De Klerk was about half­way through his speech when the truth be­gan to be­come clear to most or­di­nary peo­ple lis­ten­ing.

“The pro­tec­tion of col­lec­tive, mi­nor­ity and na­tional rights may not bring about an im­bal­ance in re­spect of in­di­vid­ual rights. It is nei­ther the gov­ern­ment’s pol­icy nor its in­ten­tion that any group… shall be favoured above or in re­la­tion to any of the oth­ers.”

Jakkie Cil­liers, now ex­ec­u­tive di­rec­tor of the In­sti­tute for Se­cu­rity Stud­ies, had only re­cently left the mil­i­tary as an army of­fi­cer on the bor­der, and was at home in Hon­ey­dew, Joburg, watch­ing the speech on tele­vi­sion. He said it took his breath away. “I re­mem­ber say­ing to my wife, I don’t think the sky has fallen, but it may. It was amaz­ing, and I had a sense then that it was go­ing to have a pro­found ef­fect on my life, which of course it did.

“It was a very emo­tional mo­ment. Sud­denly the fu­ture had changed, and in­stantly there was both ex­cite­ment and trep­i­da­tion. Sud­denly, the civil war that was bear­ing down on South Africa like an on­com­ing train, that spec­tre, just lifted.

“I think few peo­ple think now about the fact that the coun­try was at war. Be­cause I had been in the se­cu­rity es­tab­lish­ment, it had given me quite a deep un­der­stand­ing of what was hap­pen­ing, but of course none of this would have hap­pened had it not been for the global de­vel­op­ments. We were go­ing steadily up a one-way street, a dead-end street, and some­thing had to change. f course, the right his­tor­i­cal con­di­tions need the right lead­er­ship, and that speech was key to a mo­men­tous, rev­o­lu­tion­ary time of great so­cial mo­bil­i­sa­tion.”

De Klerk had an in­ter­na­tional au­di­ence, and a cap­tive na­tion, by the time he got to the point.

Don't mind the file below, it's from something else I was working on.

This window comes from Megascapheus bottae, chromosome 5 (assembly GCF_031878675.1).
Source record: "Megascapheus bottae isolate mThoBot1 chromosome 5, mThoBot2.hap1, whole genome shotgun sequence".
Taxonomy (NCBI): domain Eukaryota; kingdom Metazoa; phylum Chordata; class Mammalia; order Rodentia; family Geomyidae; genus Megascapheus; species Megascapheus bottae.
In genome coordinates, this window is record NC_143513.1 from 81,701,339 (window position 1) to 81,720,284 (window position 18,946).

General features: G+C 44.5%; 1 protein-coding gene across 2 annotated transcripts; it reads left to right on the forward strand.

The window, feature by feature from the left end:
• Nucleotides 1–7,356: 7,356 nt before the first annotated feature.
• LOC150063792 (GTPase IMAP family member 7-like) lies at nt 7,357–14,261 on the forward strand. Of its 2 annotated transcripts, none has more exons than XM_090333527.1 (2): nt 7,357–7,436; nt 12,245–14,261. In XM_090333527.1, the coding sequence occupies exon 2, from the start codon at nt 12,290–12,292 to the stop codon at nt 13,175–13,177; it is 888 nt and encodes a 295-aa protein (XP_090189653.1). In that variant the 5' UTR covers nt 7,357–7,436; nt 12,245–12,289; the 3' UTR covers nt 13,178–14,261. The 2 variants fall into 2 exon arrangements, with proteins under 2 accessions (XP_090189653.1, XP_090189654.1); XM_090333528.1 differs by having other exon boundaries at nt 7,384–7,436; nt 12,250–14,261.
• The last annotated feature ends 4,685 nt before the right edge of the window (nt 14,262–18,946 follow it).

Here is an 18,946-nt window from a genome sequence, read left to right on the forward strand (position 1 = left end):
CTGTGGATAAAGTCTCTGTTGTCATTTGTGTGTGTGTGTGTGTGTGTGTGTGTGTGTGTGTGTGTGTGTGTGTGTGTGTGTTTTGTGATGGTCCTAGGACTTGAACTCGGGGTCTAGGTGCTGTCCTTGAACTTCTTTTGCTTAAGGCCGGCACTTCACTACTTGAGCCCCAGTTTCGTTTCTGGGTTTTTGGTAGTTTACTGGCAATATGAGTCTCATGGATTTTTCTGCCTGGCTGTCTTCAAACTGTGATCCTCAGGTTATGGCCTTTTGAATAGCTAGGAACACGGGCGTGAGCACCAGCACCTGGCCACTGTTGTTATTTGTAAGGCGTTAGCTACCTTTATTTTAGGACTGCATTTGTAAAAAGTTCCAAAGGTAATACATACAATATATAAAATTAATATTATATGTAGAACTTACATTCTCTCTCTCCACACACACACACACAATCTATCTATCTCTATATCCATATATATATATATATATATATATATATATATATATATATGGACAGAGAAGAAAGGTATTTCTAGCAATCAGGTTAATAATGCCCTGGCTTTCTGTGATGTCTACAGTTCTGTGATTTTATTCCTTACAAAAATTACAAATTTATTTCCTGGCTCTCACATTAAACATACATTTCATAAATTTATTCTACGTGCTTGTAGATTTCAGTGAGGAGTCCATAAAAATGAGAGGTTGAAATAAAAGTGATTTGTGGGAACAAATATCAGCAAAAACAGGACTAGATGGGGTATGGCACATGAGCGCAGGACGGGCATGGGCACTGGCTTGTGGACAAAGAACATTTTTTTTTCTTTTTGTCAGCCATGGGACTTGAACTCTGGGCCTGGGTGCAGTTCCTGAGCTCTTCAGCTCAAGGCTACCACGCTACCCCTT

“The steps that have been de­cided are the fol­low­ing: the pro­hi­bi­tion of the African Na­tional Congress, the Pan African­ist Congress, the South African Com­mu­nist Party … is be­ing re­scinded. Peo­ple serv­ing prison sen­tences merely be­cause they are mem­bers of th­ese or­gan­i­sa­tions… will be iden­ti­fied and re­leased.”

Im­me­di­ately, South Africans from many com­mu­ni­ties rum­bled into the streets, many rush­ing, tears stream­ing, into each other’s arms.

Some screamed. Some lifted their neigh­bours into the air. Peo­ple sang. They were giddy. They ul­u­lated to raise an in­cal­cu­la­ble joy. For the first time, it would be true to be­lieve in the word of lib­er­a­tion. How­ever long it would take, what­ever would hap­pen next, there would be no turn­ing around.

Kwaito pi­o­neer and mu­sic leg­end Arthur Mafokate was a teenager in Soweto caught up in the cries and singing, the danc­ing and pray­ing that swept through his neigh­bour­hood.

“You know we al­ways read the Bi­ble about when Moses saved peo­ple, when Je­sus would lead peo­ple into heaven, and on that day, when we re­alised this meant Man­dela was com­ing out, we just felt free, Mafokate said.

“It was crazy. Our par­ents had al­ways built things up on hope and for us the hope that was built that day about when he comes out, was huge.

“We had al­ways had this be­lief that we would grow up and then we would have to also fight for that free­dom. There would be no other way, but sud­denly ev­ery­thing was dif­fer­ent.”